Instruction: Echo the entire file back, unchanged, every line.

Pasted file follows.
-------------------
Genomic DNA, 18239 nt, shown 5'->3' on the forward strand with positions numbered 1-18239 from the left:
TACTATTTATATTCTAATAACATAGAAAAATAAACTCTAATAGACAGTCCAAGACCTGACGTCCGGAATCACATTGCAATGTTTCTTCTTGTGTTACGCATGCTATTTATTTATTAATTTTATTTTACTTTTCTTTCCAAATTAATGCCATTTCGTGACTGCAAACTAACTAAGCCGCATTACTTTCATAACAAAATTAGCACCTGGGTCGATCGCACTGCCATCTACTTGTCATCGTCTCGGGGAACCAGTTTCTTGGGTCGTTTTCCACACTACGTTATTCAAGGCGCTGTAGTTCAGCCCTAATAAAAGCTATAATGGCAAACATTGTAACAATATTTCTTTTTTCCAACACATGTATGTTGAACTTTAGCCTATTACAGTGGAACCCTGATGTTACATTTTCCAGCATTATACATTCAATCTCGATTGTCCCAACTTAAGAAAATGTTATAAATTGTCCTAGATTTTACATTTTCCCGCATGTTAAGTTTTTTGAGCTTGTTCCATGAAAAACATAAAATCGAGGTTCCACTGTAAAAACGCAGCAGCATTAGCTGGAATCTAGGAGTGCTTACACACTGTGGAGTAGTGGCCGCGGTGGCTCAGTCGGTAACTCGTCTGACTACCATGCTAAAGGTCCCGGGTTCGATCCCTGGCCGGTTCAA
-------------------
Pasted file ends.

Genomic DNA, 18239 nt, shown 5'->3' on the forward strand with positions numbered 1-18239 from the left:
TACTATTTATATTCTAATAACATAGAAAAATAAACTCTAATAGACAGTCCAAGACCTGACGTCCGGAATCACATTGCAATGTTTCTTCTTGTGTTACGCATGCTATTTATTTATTAATTTTATTTTACTTTTCTTTCCAAATTAATGCCATTTCGTGACTGCAAACTAACTAAGCCGCATTACTTTCATAACAAAATTAGCACCTGGGTCGATCGCACTGCCATCTACTTGTCATCGTCTCGGGGAACCAGTTTCTTGGGTCGTTTTCCACACTACGTTATTCAAGGCGCTGTAGTTCAGCCCTAATAAAAGCTATAATGGCAAACATTGTAACAATATTTCTTTTTTCCAACACATGTATGTTGAACTTTAGCCTATTACAGTGGAACCCTGATGTTACATTTTCCAGCATTATACATTCAATCTCGATTGTCCCAACTTAAGAAAATGTTATAAATTGTCCTAGATTTTACATTTTCCCGCATGTTAAGTTTTTTGAGCTTGTTCCATGAAAAACATAAAATCGAGGTTCCACTGTAAAAACGCAGCAGCATTAGCTGGAATCTAGGAGTGCTTACACACTGTGGAGTAGTGGCCGCGGTGGCTCAGTCGGTAACTCGTCTGACTACCATGCTAAAGGTCCCGGGTTCGATCCCTGGCCGGTTCAA